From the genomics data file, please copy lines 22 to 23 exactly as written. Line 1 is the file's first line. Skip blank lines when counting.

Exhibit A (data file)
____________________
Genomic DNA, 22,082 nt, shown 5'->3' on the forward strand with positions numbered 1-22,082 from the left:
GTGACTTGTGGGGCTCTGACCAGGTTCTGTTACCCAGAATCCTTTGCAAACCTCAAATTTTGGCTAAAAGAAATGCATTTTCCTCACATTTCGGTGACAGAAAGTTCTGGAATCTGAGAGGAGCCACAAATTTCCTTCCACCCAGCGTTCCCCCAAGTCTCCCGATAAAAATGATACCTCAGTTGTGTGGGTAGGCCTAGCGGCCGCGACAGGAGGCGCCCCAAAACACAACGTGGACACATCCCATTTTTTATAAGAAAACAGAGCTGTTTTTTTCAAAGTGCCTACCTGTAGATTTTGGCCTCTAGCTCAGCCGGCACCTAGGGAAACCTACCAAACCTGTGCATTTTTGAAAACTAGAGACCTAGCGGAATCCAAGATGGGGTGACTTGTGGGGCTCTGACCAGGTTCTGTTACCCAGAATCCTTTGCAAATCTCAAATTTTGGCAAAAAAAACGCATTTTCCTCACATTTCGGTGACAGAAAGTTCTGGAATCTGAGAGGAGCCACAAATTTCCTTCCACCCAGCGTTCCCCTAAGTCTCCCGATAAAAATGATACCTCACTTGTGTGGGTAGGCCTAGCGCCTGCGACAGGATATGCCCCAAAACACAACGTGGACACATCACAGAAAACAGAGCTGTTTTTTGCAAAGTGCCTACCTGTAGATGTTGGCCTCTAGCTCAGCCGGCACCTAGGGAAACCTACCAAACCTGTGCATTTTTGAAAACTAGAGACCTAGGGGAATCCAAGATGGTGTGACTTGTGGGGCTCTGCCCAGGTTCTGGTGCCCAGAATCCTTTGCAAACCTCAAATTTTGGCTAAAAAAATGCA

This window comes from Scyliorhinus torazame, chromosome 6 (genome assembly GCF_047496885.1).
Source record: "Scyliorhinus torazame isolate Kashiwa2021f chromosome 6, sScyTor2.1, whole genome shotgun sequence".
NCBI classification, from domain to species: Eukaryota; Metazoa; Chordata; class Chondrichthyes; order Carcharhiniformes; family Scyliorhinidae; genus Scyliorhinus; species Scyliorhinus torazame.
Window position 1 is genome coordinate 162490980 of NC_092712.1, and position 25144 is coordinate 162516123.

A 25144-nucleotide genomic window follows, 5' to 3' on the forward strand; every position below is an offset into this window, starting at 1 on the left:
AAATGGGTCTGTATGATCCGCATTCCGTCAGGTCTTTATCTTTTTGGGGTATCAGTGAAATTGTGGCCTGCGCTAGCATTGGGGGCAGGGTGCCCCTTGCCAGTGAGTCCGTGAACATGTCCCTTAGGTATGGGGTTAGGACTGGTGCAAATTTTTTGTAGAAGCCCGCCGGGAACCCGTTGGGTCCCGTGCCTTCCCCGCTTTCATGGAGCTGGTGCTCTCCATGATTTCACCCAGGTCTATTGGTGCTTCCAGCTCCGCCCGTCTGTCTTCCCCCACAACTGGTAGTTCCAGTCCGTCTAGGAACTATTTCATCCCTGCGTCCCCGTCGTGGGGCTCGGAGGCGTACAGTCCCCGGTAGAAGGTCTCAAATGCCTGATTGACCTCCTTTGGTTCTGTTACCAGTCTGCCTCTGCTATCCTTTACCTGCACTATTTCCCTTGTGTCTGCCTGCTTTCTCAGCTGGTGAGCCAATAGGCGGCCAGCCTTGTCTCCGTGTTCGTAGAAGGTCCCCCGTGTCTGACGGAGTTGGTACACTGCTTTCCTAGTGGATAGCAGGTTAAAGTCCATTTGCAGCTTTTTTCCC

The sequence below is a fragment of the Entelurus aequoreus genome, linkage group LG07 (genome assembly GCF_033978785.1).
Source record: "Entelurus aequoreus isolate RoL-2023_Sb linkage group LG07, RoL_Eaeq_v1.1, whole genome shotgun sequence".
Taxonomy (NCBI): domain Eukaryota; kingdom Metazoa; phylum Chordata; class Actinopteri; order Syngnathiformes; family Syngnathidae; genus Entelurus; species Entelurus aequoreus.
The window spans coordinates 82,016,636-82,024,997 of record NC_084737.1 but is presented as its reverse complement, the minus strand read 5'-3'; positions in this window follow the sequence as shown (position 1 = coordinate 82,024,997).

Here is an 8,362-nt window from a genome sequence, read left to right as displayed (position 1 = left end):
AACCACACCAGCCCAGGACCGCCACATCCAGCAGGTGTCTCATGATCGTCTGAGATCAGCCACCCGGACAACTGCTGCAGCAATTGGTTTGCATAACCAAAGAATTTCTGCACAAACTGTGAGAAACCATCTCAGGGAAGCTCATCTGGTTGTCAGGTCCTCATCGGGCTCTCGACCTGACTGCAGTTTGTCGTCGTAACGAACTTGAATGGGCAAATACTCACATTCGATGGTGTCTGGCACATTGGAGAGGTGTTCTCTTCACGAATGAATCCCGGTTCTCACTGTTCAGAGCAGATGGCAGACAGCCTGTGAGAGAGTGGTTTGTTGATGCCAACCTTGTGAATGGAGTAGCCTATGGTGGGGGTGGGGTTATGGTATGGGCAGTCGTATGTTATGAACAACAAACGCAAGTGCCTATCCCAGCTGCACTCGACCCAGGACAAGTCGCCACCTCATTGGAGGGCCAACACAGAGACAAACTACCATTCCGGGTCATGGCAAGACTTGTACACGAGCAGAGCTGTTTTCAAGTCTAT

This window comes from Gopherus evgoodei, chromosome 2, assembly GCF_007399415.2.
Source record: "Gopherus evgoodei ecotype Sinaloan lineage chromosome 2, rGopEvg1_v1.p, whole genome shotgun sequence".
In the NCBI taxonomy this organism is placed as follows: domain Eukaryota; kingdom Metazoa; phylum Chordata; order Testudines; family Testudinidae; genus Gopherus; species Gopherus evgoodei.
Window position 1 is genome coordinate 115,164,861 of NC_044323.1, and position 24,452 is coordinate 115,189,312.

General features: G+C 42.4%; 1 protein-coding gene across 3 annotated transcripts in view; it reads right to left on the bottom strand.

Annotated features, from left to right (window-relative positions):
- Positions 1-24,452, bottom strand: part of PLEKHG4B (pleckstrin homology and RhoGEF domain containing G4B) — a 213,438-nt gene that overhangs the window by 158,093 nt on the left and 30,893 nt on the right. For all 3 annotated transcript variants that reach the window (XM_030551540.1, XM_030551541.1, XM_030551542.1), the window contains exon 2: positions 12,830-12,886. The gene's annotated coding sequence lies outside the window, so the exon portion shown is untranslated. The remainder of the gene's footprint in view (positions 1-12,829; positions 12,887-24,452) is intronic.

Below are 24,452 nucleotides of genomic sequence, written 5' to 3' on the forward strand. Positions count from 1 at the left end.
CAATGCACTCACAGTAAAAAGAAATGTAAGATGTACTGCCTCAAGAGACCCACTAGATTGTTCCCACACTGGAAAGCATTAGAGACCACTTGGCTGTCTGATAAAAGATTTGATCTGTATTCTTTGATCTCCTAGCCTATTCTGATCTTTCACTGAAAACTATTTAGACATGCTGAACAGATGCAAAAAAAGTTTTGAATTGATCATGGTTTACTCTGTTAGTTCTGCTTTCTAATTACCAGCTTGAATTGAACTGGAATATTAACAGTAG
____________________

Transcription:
Below are 24,452 nucleotides of genomic sequence, written 5' to 3' on the forward strand. Positions count from 1 at the left end.
CAATGCACTCACAGTAAAAAGAAATGTAAGATGTACTGCCTCAAGAGACCCACTAGATTGTTCCCACACTGGAAAGCATTAGAGACCACTTGGCTGTCTGATAAAAGATTTGATCTGTATTCTTTGATCTCCTAGCCTATTCTGATCTTTCACTGAAAACTATTTAGACATGCTGAACAGATGCAAAAAAAGTTTTGAATTGATCATGGTTTACTCTGTTAGTTCTGCTTTCTAATTACCAGCTTGAATTGAACTGGAATATTAACAGTAG